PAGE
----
This photo was taken by Mathew B. Brady, Camp Sprague. Named First Rhode Island Regiment. Company D (Washington, D.C.) 1861. Albumen silver print.
Mathew B. Brady, a son of Irish immigrants, was born in 1823 in Warren County, New York. Brady can be viewed as the father of photojournalism. He was the most prominent photographer of the Civil War because of his commitment and mastery of his job. He mastered the art when he was in his 20s. Brady would later spend his own accumulated earnings to take pictures of the war. In 1844, Brady opened a private studio in New York City displaying photographs of famous Americans. He himself said, “From the first, I regarded myself as under obligation to my country to preserve the faces of its historic men and mothers.”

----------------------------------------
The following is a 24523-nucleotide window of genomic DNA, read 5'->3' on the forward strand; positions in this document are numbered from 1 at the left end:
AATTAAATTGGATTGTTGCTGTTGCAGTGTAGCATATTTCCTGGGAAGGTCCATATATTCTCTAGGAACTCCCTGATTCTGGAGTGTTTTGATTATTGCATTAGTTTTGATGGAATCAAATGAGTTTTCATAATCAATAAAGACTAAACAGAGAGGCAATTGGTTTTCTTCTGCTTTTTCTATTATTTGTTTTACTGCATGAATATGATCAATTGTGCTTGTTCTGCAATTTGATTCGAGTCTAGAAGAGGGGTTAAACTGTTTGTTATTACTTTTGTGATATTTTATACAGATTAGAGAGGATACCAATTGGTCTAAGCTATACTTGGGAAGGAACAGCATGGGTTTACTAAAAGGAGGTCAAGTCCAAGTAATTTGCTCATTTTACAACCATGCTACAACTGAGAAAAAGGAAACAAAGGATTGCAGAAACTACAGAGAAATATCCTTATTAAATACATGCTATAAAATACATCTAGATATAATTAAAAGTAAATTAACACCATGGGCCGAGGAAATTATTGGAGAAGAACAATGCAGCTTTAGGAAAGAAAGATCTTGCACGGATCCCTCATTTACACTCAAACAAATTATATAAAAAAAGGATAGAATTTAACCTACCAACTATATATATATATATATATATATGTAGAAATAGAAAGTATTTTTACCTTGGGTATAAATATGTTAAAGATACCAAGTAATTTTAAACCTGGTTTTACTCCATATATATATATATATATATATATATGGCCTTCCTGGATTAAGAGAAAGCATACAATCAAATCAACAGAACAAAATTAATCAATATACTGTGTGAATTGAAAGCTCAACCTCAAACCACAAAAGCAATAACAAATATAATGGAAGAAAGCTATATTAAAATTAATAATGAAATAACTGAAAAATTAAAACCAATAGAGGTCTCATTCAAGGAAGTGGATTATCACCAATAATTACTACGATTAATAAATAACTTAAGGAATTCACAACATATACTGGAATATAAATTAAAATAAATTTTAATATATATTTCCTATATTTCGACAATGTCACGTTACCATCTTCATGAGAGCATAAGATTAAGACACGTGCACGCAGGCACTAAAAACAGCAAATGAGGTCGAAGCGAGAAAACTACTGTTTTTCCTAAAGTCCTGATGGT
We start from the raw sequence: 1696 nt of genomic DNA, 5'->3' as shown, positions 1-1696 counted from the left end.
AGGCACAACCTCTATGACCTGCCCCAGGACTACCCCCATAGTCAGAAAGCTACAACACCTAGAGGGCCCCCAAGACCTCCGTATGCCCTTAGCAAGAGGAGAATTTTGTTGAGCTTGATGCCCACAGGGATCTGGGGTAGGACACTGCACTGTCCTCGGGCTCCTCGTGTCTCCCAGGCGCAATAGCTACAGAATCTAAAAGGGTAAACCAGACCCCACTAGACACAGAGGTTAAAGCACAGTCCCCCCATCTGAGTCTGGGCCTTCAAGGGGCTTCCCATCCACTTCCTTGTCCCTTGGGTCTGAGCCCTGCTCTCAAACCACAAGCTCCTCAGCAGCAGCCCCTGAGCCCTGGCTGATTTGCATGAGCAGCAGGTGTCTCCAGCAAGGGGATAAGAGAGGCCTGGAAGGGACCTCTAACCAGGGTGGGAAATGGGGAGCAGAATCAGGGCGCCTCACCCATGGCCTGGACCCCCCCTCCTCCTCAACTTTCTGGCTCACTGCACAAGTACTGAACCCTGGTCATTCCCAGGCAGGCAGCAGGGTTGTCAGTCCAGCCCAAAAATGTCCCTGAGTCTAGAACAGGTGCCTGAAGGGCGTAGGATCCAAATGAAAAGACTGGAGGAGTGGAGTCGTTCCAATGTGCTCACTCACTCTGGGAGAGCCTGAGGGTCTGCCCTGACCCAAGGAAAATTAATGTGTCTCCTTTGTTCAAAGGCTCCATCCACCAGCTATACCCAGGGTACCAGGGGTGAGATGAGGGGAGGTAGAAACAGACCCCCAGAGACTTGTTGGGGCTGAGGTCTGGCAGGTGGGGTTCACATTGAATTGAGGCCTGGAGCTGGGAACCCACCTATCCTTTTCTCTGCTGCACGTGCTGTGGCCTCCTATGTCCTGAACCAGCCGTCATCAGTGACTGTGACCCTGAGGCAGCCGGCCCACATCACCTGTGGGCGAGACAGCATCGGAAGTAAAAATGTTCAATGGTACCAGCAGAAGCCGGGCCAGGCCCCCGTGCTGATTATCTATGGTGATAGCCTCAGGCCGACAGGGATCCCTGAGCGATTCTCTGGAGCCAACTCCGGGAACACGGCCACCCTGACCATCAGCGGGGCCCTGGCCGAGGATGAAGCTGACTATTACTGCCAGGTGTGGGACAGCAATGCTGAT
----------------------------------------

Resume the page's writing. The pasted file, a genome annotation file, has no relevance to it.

I choose this image because it’s typical photography from that time. This group picture shows that at that time the camera still can’t catch the motion images, we can see some soldiers have the blur face which who moved his body when taken the photo. The photos use the nature light and people stand still many minutes in order to get enough light come though the camera. These albumen silver prints made from negative as large as 12*15 inches, were expensive and were conceived to appeal to a small but wealthy audience. It constitute the first intentionally produced collectible series of photographs in American photography.